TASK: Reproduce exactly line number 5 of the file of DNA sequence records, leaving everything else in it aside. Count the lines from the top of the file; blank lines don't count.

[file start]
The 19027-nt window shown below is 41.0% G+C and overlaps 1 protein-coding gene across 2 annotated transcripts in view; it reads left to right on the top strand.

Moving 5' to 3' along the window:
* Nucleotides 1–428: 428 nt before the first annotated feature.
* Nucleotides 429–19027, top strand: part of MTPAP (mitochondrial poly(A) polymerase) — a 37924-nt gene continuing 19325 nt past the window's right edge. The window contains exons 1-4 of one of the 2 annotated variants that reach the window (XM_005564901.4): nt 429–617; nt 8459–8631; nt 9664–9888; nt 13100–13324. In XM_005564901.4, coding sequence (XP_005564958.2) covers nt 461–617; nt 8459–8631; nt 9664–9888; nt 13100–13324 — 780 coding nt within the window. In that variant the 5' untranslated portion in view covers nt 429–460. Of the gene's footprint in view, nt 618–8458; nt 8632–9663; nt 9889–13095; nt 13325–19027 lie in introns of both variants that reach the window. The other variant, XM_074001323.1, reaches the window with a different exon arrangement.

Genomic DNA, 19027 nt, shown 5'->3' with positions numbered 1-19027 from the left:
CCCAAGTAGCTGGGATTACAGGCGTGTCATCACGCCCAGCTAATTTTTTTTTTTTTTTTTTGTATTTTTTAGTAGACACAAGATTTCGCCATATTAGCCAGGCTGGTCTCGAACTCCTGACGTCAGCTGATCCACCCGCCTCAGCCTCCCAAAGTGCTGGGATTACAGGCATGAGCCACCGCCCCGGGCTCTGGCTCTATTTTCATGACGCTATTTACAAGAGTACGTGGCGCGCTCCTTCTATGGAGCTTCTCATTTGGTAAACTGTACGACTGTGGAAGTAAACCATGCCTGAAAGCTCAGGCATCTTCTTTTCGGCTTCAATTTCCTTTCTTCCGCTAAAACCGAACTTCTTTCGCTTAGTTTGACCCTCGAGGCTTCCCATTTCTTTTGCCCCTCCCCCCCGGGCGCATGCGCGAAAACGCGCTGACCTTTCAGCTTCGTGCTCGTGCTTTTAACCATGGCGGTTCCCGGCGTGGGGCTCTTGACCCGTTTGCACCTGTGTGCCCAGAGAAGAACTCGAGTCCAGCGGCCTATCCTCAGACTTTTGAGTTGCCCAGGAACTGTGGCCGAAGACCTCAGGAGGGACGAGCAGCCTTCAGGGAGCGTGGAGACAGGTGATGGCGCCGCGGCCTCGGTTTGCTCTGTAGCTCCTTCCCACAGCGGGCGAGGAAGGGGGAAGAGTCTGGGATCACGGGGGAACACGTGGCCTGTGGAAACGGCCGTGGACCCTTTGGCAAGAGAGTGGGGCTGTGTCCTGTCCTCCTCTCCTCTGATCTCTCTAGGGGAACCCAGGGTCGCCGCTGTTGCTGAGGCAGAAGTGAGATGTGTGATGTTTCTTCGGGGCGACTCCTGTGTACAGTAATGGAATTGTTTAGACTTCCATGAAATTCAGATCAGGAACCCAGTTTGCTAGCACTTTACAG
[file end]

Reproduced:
Genomic DNA, 19027 nt, shown 5'->3' with positions numbered 1-19027 from the left: